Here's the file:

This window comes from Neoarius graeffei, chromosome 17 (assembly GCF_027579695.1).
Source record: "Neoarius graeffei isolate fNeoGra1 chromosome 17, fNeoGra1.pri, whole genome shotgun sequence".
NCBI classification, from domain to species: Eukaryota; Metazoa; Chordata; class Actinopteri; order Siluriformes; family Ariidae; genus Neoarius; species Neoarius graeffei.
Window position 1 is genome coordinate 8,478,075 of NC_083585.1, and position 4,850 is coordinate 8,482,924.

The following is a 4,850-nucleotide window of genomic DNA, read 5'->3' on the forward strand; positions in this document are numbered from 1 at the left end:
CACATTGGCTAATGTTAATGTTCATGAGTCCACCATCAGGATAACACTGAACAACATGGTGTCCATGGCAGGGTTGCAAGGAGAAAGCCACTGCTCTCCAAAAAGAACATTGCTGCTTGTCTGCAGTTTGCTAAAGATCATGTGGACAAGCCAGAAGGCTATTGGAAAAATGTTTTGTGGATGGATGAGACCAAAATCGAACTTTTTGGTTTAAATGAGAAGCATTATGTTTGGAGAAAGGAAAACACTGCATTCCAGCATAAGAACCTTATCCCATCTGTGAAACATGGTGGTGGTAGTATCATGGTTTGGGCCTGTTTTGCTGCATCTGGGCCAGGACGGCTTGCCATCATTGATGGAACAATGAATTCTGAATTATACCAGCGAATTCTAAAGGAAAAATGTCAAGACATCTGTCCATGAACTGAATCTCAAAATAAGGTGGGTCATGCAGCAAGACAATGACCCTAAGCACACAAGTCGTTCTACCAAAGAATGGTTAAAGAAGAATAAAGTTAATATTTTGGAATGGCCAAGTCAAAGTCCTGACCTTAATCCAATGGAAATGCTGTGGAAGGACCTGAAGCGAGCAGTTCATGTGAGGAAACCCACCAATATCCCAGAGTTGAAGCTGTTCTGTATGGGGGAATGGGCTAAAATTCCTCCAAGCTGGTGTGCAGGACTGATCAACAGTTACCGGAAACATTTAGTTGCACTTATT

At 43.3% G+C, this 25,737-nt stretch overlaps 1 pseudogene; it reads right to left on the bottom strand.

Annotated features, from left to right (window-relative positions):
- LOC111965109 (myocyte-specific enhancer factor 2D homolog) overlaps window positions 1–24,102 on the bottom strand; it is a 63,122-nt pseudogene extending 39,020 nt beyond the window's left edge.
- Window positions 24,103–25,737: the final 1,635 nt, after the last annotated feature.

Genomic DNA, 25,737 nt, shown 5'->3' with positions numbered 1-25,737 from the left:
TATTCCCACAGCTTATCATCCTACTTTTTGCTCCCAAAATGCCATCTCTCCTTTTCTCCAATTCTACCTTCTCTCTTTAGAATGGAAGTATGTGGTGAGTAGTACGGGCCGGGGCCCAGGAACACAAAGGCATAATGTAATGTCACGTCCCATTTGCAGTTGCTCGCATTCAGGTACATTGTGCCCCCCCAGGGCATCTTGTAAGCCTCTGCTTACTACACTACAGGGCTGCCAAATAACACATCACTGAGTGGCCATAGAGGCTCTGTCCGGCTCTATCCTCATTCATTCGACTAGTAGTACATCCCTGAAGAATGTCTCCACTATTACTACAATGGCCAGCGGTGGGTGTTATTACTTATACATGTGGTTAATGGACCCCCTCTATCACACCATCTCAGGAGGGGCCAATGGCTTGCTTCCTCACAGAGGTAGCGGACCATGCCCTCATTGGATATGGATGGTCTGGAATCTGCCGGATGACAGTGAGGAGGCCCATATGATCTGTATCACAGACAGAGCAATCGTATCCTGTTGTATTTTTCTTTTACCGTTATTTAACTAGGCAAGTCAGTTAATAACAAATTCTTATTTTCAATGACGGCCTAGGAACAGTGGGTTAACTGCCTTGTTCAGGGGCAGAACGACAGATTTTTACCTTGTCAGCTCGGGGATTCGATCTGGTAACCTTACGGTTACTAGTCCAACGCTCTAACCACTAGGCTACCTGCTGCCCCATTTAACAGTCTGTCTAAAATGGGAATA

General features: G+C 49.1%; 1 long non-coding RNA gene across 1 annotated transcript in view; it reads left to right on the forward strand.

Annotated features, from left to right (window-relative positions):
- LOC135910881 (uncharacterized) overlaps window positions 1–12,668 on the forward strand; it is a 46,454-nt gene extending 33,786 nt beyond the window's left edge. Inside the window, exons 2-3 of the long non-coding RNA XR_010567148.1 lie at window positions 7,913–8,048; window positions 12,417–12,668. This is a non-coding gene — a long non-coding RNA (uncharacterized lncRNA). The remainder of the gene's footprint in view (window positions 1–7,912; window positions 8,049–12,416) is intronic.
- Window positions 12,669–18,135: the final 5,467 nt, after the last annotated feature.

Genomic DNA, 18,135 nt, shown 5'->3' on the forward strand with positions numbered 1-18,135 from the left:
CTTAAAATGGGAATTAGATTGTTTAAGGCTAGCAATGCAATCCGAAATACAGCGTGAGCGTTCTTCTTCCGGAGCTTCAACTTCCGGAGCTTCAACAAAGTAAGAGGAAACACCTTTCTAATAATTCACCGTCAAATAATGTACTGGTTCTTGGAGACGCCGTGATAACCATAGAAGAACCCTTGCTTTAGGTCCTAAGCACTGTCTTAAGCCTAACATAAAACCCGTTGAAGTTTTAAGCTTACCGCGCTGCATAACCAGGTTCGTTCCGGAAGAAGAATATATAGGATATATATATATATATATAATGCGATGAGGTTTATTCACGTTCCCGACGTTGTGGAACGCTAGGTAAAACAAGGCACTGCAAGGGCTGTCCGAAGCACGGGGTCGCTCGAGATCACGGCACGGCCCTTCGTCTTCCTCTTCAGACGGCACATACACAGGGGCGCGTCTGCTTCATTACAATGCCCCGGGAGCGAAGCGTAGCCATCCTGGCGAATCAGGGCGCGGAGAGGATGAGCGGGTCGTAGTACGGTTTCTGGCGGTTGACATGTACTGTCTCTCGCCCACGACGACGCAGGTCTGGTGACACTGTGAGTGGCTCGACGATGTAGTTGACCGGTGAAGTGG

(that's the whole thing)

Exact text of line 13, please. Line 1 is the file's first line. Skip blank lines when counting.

General features: G+C 49.1%; 1 long non-coding RNA gene across 1 annotated transcript in view; it reads left to right on the forward strand.